Keynote Speaker: Bryce Austin

Keynote, Bryce Austin, noted author and Cybersecurity expert, returned to the Sandler Partners National Summit Stage to give a presentation about Cybersecurity – its history, evolution, and current threats. The story begins with some historical context, reviewing the infancy of network/data security that first began in World War II. Things have come a long way, but there are still some parallels to be found.

Those impressive first network steps, upon mighty weapons of war, had no thought of Cybersecurity. Initially, for voice communication, security comprised red secure phones and black non-secured phones. The red phones required more training, personnel, hardware, and expense. As the first “internet” was deployed on a ship in the ’80s, the idea of it being vulnerable to “attack” wasn’t even considered. The internet was a plaything at first, and who secures playthings, before evolving into a serious platform. For many, that gap from when first efforts begin to when security enters the conversation continues, as many organizations are perpetually playing catch-up.

Today though, the conversation is very different and much more serious. Ransomware is one of the largest cost/most frequent types of attack. Bryce identified the CNA attack of 2019 as the largest payout (reported) in history with a $40 Million price tag paid to a Russian cyber gang. The payer, CNA Financial, ironically, is a firm that offers Cyberattack insurance policy coverage. Private companies, governments, private individuals, and even insurance companies are all potential victims of this kind of crime.

We have a problem. Computers are no longer little boxes, they are a hive mind interconnected to the whole world. There are people, in all parts of the world, who are looking to take advantage of this and exploit any weakness available. There is so much data that is vulnerable – customer data, government information (like fingerprints, SSNs), POS systems, financials, photos, videos, proprietary…the list is almost infinite.

We need to be proactive, even while reactive events grab the headlines and create nightmares for people all around the world. During the session, Bryce walked through one such occurrence and the lessons learned – from steps taken (creating a war room, who to include in the response) to what was seen and what would have protected them. Interesting notes include descriptions of what the attack looked like, interpretation of the approach, the sophisticated “business-like” demeanor of the criminals, and even a voice mail recording from the cybercriminal laying out their demands with the process the target needed to follow; to maintain their data, receive a decoder, and keep the event from being made public.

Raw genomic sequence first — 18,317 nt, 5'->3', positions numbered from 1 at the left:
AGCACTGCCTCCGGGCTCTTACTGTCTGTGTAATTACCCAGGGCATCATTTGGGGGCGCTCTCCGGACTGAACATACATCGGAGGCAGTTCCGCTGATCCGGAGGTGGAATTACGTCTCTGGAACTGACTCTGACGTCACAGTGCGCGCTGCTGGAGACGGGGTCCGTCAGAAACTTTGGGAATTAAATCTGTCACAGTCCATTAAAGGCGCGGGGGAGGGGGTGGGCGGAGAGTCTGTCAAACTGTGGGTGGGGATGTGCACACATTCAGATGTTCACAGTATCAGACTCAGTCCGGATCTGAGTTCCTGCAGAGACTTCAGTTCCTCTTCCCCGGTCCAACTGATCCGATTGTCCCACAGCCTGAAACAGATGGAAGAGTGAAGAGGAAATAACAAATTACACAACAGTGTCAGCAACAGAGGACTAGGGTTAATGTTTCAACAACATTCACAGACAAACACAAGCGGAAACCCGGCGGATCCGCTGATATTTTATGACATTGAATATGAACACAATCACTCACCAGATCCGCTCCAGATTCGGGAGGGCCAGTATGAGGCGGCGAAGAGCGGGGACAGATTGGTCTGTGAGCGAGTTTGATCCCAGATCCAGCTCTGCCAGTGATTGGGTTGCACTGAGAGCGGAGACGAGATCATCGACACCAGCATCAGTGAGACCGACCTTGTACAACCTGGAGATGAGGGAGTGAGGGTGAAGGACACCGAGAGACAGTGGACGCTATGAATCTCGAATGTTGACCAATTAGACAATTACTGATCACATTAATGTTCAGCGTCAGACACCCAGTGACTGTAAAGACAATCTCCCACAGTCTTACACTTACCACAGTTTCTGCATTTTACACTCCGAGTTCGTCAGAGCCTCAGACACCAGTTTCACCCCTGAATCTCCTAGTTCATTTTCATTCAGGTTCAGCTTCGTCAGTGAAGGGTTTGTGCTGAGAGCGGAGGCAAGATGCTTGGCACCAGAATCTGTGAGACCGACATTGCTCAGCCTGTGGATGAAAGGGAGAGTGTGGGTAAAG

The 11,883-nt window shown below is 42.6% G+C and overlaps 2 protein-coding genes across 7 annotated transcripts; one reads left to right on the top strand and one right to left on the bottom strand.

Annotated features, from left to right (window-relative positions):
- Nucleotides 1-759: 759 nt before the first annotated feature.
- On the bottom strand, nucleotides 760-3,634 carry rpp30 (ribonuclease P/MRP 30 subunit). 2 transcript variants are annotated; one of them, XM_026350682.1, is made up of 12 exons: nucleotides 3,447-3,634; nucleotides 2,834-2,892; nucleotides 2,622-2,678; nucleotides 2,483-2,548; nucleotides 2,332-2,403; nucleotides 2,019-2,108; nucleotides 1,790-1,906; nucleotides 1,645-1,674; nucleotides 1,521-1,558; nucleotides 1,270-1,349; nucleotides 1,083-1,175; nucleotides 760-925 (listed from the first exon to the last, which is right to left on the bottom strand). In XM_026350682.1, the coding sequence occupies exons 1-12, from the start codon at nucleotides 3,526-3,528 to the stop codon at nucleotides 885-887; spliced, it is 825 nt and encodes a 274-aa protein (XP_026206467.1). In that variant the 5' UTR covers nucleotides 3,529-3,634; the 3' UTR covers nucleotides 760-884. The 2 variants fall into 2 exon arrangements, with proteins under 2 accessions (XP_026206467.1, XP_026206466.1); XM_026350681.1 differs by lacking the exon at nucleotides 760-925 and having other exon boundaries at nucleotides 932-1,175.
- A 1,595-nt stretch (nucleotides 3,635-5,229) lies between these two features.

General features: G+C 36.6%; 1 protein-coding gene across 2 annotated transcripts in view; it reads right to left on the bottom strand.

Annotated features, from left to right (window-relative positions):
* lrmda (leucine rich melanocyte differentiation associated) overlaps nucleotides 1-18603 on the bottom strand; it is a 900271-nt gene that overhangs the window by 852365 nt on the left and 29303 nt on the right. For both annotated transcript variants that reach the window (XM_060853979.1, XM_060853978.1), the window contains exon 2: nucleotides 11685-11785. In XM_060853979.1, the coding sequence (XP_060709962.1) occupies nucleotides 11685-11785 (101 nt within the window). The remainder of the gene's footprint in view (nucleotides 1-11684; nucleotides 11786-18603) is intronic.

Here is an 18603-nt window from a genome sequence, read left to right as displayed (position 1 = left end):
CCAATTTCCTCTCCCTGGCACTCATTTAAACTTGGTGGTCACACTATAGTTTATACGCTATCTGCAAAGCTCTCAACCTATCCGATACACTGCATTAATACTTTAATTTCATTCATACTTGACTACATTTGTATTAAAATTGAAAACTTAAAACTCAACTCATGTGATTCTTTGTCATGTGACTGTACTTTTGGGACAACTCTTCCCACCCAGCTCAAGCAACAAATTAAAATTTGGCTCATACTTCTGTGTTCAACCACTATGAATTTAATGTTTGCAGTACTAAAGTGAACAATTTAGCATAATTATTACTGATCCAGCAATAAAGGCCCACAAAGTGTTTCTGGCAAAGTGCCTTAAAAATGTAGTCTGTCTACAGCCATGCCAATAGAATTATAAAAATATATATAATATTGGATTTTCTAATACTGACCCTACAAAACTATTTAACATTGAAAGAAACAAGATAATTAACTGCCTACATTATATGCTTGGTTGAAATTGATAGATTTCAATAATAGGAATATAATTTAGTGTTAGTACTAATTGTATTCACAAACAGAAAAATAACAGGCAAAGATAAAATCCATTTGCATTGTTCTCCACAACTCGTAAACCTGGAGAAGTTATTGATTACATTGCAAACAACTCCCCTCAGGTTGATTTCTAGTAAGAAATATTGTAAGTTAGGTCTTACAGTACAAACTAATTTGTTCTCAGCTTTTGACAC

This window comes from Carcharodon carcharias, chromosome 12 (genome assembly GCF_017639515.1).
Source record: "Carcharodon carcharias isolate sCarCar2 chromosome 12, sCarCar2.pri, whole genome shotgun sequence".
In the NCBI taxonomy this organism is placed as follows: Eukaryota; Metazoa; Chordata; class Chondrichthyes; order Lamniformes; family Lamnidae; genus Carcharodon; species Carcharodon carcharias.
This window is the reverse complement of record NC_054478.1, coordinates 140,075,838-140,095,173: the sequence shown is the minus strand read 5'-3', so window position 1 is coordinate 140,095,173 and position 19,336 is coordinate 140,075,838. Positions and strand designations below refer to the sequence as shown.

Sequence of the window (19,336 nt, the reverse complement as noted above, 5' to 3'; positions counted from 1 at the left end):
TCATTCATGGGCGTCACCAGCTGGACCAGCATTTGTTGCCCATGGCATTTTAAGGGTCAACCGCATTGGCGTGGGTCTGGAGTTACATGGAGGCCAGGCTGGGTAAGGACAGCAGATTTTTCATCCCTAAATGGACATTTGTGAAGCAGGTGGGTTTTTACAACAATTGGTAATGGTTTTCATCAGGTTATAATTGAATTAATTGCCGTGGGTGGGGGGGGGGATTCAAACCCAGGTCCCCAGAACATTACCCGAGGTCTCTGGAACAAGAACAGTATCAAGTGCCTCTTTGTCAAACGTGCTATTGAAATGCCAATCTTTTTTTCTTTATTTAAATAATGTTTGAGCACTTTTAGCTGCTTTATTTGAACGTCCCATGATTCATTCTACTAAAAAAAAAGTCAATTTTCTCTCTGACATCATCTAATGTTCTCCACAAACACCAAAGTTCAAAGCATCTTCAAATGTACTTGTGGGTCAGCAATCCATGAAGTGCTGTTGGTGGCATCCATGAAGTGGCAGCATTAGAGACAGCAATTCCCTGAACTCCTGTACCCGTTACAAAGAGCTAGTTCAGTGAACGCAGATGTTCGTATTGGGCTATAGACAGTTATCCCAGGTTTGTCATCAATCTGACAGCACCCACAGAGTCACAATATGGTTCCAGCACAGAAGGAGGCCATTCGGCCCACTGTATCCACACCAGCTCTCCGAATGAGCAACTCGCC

This real-world example gives you a great insight into the process, including timelines and prioritization of steps. There is so much more involved than just paying the ransom (including negotiating the amount), receiving the decoder, and magically unlocking the data. The average downtime from a ransomware attack is twenty days, but that may just be for basic operations, with operational normalcy not coming until much later.

You may think, “Payments can be traced” but, thanks to cryptocurrencies, the ransom money is often moved around until the path is lost and unrecoverable. Organizations may have insurance to cover such an event. Law Enforcement and the organization’s insurance company can provide useful services and should be included in the conversation as early as possible, but only after the customer consults with their legal representation.

Cybercrime is a big business – with “off the shelf” attacks (with playbooks and scripts) and gangs/individuals who customize their approach. An event can end an organization, big or small. Protection is the best policy, but if the inevitable happens, preparation can help organizations weather and survive the attack. In Bryce’s example, the anti-virus solution in place had been squawking, but it wasn’t being monitored, something that wasn’t noticed until after the fact. Due diligence needs to be laid out and followed. Training is critical. Outsourcing can be both cost-effective, and a way to ensure that crucial steps aren’t de-prioritized.

The final slide of the hour said it all:


Watch the full keynote presentation recording, delivered by Bryce Austin, author, speaker, CISO/CSO, for a more detailed telling of this story.